In the meantime, the regulation regarding backup cameras should help consumers save some money on what had previously been optional equipment on many new cars, Advocates said. Kurdock noted that backup cameras sometimes were bundled with parking assist and other sensor-activated features, or the cameras were rolled into pricier luxury packages along with unrelated items such as leather seats. For people whose cars do not have the feature, it’s possible to retrofit aftermarket systems; they range anywhere from about $100 to $200 for a full kit with an LCD screen.

From: Car and Driver

 

Why You Shouldn’t Start From a Stop in Second Gear.

Even if your car has the torque to accelerate from a stop in 2nd gear, doing so isn’t great for your clutch.

546b1ae9a584d_-_nunezshifter-lg

For one reason or another, there are times were you think it might be beneficial to start off from a stop in second gear rather than first in your manual transmission car. In most cases, though, doing that will cause more wear on your clutch. Why? Jason Fenske of Engineering Explained is here to, well, explain.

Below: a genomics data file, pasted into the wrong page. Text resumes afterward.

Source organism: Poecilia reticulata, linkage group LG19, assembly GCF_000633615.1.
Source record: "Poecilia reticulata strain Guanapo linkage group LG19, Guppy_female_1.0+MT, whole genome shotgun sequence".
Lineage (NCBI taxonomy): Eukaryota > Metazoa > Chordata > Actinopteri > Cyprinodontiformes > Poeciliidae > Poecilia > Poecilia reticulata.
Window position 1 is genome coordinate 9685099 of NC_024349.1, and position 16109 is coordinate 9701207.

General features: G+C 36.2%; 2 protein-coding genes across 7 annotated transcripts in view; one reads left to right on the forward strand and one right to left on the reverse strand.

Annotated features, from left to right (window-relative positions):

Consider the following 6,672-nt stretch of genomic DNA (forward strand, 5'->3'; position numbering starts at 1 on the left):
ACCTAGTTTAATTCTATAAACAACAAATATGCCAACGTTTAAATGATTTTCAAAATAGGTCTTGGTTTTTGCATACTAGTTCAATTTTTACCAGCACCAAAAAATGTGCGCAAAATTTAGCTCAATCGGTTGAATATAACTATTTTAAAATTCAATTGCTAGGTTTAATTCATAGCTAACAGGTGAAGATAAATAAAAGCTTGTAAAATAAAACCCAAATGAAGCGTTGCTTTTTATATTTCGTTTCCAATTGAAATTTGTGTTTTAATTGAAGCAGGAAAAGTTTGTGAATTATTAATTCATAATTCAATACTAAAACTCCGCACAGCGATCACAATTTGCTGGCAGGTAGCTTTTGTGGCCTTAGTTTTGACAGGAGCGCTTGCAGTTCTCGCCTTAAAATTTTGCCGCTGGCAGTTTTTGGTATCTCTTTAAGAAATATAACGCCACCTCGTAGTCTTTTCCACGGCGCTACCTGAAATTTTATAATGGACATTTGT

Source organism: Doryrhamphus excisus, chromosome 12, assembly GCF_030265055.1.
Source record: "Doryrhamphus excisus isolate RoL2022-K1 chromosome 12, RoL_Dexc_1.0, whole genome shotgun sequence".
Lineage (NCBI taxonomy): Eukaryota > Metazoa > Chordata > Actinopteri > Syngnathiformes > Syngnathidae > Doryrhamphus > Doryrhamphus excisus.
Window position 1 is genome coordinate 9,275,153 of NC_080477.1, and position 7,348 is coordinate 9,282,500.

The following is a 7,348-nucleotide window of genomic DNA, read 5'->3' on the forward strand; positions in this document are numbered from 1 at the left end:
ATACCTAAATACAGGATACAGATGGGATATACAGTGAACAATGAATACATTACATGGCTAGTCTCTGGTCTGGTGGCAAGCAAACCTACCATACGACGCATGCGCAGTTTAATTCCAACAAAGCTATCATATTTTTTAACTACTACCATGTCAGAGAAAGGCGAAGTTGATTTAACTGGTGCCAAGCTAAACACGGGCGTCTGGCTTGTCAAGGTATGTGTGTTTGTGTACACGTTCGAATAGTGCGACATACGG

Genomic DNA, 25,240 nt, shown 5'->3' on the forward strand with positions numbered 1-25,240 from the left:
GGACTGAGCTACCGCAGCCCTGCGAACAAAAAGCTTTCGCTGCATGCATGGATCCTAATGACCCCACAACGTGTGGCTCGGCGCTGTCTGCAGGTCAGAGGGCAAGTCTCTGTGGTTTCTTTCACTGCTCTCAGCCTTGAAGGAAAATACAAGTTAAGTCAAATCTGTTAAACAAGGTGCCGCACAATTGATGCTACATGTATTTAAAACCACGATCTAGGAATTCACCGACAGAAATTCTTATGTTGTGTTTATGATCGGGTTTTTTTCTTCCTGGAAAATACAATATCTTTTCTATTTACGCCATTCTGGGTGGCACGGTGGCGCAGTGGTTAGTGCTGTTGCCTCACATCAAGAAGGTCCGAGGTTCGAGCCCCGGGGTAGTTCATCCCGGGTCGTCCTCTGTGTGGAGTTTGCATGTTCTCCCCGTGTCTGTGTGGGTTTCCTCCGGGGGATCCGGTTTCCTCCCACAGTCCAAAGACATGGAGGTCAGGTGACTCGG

It all comes down to how much you have to slip the clutch to keep the engine from stalling. In first gear, you have to slip the clutch up to a certain speed (5 mph, for example) to get it fully engaged, while in second, you might have to slip the clutch for a longer time up to a higher speed (10 mph, lets say) to get it fully engaged. The only scenario where starting in second doesn’t incur more clutch wear is if you’re starting on a downhill, or you’re already rolling forward when you begin engaging the clutch.

Starting in second isn’t nearly as bad for an automatic transmission, which uses a fluid drive to transmit power to the transmission rather than a clutch plate. In fact, many new automatic cars often start out in second gear as a default unless you put them in a sport mode or mash the throttle from a stop. This is done for smoother acceleration and better fuel economy.

But those are very simple explanations. Let Fenske show you the ins and outs of why starting in second gear probably isn’t a good idea.

Sources:

Road & Track
Engineering Explained (Youtube)

Recognizing the Signs of Engine Damage

car-b-2017-03

Recognizing the Signs of Engine Damage

It’s not always easy to recognize when your vehicle is suffering from engine damage as symptoms can be overlooked and seen as “normal.” While not all sounds and smells may threaten the life of your engine, there are some obvious warning signs that require a vehicle inspection right away.